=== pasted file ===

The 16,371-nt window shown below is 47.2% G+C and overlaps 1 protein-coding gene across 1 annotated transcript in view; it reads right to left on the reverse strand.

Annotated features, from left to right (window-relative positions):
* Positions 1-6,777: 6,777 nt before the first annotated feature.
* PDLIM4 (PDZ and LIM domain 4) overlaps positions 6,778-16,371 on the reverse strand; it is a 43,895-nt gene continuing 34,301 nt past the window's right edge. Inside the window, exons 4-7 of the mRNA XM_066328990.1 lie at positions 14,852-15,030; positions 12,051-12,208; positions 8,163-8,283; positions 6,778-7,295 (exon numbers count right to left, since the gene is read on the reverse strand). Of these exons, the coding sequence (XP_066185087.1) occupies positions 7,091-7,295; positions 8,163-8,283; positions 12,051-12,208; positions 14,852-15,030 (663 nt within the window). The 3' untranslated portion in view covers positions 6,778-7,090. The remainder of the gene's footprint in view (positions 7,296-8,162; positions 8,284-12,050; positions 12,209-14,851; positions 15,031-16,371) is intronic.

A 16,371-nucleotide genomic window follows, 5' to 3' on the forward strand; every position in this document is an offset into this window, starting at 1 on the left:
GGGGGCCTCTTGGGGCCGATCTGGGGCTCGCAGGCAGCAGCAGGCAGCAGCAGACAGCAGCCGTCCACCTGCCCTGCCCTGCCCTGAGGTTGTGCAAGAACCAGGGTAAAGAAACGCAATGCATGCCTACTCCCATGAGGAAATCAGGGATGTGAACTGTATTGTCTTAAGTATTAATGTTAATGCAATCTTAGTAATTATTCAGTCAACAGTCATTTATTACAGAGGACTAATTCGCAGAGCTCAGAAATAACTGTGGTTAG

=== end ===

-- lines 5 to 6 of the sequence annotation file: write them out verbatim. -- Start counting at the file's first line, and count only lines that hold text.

A 16,371-nucleotide genomic window follows, 5' to 3' on the forward strand; every position in this document is an offset into this window, starting at 1 on the left:
GGGGGCCTCTTGGGGCCGATCTGGGGCTCGCAGGCAGCAGCAGGCAGCAGCAGACAGCAGCCGTCCACCTGCCCTGCCCTGCCCTGAGGTTGTGCAAGAACCAGGGTAAAGAAACGCAATGCATGCCTACTCCCATGAGGAAATCAGGGATGTGAACTGTATTGTCTTAAGTATTAATGTTAATGCAATCTTAGTAATTATTCAGTCAACAGTCATTTATTACAGAGGACTAATTCGCAGAGCTCAGAAATAACTGTGGTTAG